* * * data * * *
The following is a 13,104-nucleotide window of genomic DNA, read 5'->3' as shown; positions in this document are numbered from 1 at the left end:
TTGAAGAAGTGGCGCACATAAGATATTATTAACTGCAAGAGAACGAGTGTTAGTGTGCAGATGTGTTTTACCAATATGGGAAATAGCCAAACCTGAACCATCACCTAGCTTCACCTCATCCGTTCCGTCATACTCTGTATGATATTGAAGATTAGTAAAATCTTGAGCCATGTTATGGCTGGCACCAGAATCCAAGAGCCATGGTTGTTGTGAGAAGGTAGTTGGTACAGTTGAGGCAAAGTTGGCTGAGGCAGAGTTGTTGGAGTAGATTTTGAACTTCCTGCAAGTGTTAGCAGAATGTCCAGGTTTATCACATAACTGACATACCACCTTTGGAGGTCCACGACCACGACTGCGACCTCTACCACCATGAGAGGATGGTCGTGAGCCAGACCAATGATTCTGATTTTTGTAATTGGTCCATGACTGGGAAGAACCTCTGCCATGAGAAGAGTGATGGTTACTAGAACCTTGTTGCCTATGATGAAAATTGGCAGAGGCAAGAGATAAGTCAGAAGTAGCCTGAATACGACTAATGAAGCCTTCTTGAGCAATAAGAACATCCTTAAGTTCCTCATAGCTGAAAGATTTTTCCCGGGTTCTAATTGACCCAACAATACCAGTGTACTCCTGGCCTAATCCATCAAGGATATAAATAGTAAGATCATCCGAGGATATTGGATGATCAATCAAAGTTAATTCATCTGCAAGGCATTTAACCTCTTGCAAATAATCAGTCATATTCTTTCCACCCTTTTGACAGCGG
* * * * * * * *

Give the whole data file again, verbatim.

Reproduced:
The following is a 13,104-nucleotide window of genomic DNA, read 5'->3' as shown; positions in this document are numbered from 1 at the left end:
TTGAAGAAGTGGCGCACATAAGATATTATTAACTGCAAGAGAACGAGTGTTAGTGTGCAGATGTGTTTTACCAATATGGGAAATAGCCAAACCTGAACCATCACCTAGCTTCACCTCATCCGTTCCGTCATACTCTGTATGATATTGAAGATTAGTAAAATCTTGAGCCATGTTATGGCTGGCACCAGAATCCAAGAGCCATGGTTGTTGTGAGAAGGTAGTTGGTACAGTTGAGGCAAAGTTGGCTGAGGCAGAGTTGTTGGAGTAGATTTTGAACTTCCTGCAAGTGTTAGCAGAATGTCCAGGTTTATCACATAACTGACATACCACCTTTGGAGGTCCACGACCACGACTGCGACCTCTACCACCATGAGAGGATGGTCGTGAGCCAGACCAATGATTCTGATTTTTGTAATTGGTCCATGACTGGGAAGAACCTCTGCCATGAGAAGAGTGATGGTTACTAGAACCTTGTTGCCTATGATGAAAATTGGCAGAGGCAAGAGATAAGTCAGAAGTAGCCTGAATACGACTAATGAAGCCTTCTTGAGCAATAAGAACATCCTTAAGTTCCTCATAGCTGAAAGATTTTTCCCGGGTTCTAATTGACCCAACAATACCAGTGTACTCCTGGCCTAATCCATCAAGGATATAAATAGTAAGATCATCCGAGGATATTGGATGATCAATCAAAGTTAATTCATCTGCAAGGCATTTAACCTCTTGCAAATAATCAGTCATATTCTTTCCACCCTTTTGACAGCGG